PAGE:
Integrating Open Source Intelligence into the Brigade Combat Team at Combat Training Centers
AbstractOpen source intelligence (OSINT) is a rapidly expanding intelligence discipline in the Intelligence Community (IC), both in scope and impact to national security. US Army organizations conduct pre-deployment training and validation at combat training centers (CTC) across the full spectrum of warfare. Military intelligence professionals are tested on their ability to collect and analyze data using each of the intelligence disciplines. However, OSINT is the only intelligence discipline that is not currently graded at CTCs. Although there are various reasons why OSINT is not being sufficiently evaluated, this project focuses on the lack of defined OSINT evaluation criteria and endeavors to develop defined task, conditions, standards, and evaluation criteria for the planning and execution of OSINT operations. This project is sponsored by the Army OSINT Office (AOO) who is the proponent and capability developer for Army OSINT.
Coulter, A. B. (2020, May 26). Email Communication.
Department of the Army. (2012). Open-Source Intelligence ATP 2-22.9. Headquarters, The United States Army.
Department of the Army. (2019). Military Training Strategy for the Brigade Combat Team Tier One TC 2-19.401. Headquarters, The United States Army.
Hoff, D. (2019, November 22). Personal Interview.
Hoff, D. (2019, September 19). Phone Interview.
Intelligence Reform and Terrorism Prevention Act of 2004. (2004). Public Law. 108-163.
Jimenez, S. R., Kline, B., Tsang, D. A., & Henderson, S. J. (2015). Raven Eye: A Mobile Computing Solution for Site Exploitation. Industrial and Systems Engineering Review, 3(2), 117-123. Retrieved from http://watsonojs. binghamton.edu/index.php/iser/article/view/46
Jinks, C. (2020, March 24). Teleconference Interview.
Ries, E. (2011). The lean startup how constant innovation creates radically successful business. London: Portfolio Penguin.
Toivonen, V.-M. (2015, March 13). BUILD, MEASURE, LEARN - Feedback and analysis in digital service development projects. Retrieved December 10, 2019, from https://www.futurice.com/blog/build-measure-learn.
U.S. Army Forces Command. (2019). Army Combat Training Centers. Army.mil. Retrieved from https://www.army.mil/ standto/2019-01-22.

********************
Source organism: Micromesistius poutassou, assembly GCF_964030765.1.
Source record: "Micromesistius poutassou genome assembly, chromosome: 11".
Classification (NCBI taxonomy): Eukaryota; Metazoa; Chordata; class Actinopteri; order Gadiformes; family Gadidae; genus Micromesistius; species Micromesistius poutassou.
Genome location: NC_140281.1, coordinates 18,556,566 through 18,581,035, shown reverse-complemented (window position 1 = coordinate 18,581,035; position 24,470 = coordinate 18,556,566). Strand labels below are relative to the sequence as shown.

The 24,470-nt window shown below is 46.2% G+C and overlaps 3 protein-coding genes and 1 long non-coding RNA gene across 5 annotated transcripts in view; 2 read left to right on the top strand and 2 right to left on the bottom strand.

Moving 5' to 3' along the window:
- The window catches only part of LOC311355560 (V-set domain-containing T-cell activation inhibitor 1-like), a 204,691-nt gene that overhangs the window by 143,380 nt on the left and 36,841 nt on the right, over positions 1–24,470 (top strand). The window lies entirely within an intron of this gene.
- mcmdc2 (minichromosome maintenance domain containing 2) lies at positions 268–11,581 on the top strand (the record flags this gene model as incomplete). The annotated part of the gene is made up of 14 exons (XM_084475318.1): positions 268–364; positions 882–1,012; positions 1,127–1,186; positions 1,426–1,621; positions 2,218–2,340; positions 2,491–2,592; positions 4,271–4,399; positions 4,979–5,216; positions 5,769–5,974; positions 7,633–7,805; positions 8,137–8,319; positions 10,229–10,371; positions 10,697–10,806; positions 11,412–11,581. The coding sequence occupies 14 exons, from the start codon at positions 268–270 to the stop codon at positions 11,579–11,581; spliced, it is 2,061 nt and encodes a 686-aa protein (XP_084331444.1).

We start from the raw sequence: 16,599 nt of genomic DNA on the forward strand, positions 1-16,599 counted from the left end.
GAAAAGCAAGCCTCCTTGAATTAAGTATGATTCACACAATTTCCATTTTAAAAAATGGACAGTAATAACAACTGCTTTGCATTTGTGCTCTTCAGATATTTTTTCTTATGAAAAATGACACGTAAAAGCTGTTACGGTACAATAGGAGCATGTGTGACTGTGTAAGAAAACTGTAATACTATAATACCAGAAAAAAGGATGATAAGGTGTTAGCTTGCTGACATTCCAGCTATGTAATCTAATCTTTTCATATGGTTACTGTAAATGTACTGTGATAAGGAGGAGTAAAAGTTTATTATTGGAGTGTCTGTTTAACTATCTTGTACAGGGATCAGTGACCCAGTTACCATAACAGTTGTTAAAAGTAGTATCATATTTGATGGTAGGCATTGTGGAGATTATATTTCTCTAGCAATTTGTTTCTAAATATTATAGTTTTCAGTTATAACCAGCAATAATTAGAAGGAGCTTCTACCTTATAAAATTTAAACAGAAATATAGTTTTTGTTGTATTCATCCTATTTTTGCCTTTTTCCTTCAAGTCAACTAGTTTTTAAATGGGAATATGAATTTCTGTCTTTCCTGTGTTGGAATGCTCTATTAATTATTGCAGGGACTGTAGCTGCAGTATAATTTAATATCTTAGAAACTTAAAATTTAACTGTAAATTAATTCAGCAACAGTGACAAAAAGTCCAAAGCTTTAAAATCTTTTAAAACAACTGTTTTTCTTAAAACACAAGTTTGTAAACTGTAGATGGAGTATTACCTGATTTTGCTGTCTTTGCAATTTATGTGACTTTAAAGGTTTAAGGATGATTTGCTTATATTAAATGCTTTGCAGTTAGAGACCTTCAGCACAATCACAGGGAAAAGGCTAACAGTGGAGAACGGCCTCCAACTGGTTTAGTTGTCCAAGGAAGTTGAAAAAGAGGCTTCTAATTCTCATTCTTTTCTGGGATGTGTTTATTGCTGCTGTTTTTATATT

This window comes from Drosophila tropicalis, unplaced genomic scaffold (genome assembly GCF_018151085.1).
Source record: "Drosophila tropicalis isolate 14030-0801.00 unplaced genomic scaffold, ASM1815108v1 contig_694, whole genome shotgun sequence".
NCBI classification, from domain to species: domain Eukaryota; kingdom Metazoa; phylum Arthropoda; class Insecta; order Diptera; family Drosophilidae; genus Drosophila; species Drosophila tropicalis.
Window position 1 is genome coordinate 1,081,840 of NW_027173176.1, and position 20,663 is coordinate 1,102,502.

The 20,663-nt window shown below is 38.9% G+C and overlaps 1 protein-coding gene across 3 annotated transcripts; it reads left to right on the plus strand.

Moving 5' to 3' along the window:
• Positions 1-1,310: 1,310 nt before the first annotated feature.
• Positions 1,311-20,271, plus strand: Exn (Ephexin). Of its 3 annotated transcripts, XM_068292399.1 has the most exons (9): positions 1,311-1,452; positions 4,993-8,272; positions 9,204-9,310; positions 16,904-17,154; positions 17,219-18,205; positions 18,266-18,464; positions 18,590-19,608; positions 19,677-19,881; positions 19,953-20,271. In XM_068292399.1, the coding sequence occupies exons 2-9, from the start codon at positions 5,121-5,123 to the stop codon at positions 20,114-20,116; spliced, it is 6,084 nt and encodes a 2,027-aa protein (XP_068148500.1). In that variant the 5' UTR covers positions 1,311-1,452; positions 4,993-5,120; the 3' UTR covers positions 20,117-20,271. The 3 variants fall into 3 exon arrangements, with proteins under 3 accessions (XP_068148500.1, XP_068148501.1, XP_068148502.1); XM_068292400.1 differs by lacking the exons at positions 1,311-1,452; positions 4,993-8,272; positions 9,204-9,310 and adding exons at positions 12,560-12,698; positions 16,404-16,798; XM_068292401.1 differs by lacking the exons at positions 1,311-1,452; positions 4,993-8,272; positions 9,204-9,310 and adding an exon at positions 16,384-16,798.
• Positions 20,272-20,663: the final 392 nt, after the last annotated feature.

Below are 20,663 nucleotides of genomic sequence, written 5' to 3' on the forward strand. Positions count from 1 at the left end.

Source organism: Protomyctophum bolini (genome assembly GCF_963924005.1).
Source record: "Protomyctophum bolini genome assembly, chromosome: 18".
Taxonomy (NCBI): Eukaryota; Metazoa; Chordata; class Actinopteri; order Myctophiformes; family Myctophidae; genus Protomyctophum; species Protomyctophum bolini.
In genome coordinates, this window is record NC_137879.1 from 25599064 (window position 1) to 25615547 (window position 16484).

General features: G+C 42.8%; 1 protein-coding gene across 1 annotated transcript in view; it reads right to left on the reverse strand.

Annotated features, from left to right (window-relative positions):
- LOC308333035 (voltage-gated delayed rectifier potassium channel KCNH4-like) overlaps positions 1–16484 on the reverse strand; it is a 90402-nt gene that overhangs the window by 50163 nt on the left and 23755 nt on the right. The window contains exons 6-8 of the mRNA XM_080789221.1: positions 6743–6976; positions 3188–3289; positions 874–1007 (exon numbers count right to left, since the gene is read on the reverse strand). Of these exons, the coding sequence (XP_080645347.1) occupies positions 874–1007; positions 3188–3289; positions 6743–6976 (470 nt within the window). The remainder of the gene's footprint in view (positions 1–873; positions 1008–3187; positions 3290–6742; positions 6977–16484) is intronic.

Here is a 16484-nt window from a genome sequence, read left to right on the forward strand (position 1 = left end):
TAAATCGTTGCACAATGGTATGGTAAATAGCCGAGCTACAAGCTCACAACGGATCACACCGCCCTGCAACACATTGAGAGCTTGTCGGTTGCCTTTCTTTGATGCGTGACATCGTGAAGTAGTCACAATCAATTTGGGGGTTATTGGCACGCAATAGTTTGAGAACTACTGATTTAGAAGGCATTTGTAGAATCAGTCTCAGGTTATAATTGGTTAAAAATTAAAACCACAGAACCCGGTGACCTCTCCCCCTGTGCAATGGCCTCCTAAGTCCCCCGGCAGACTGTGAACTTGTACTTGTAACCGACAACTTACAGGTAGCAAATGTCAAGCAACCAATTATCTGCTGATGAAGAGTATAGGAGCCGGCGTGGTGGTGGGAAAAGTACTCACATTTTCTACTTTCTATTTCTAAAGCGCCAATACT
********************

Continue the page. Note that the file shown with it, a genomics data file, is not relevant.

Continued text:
U.S. Department of the Army. (2018). Combat Training Center Program: Army Regulation 350-50. Retrieved from https://armypubs.army.mil/ epubs/DR_pubs/DR_a/pdf/web/ARN8650_AR350_50_Final.pdf
Wright, M. A. (2020, February 18). Email Communication.
Authors who publish with this journal agree to the following terms:
- Authors retain copyright and grant the journal right of first publication with the work simultaneously licensed under a Creative Commons Attribution License that allows others to share the work with an acknowledgement of the work's authorship and initial publication in this journal.
- Authors are able to enter into separate, additional contractual arrangements for the non-exclusive distribution of the journal's published version of the work (e.g., post it to an institutional repository or publish it in a book), with an acknowledgement of its initial publication in this journal.
- Authors are permitted and encouraged to post their work online (e.g., in institutional repositories or on their website) prior to and during the submission process, as it can lead to productive exchanges, as well as earlier and greater citation of published work (See The Effect of Open Access).
The copyediting stage is intended to improve the flow, clarity, grammar, wording, and formatting of the article. It represents the last chance for the author to make any substantial changes to the text because the next stage is restricted to typos and formatting corrections. The file to be copyedited is in Word or .rtf format and therefore can easily be edited as a word processing document. The set of instructions displayed here proposes two approaches to copyediting. One is based on Microsoft Word's Track Changes feature and requires that the copy editor, editor, and author have access to this program. A second system, which is software independent, has been borrowed, with permission, from the Harvard Educational Review. The journal editor is in a position to modify these instructions, so suggestions can be made to improve the process for this journal.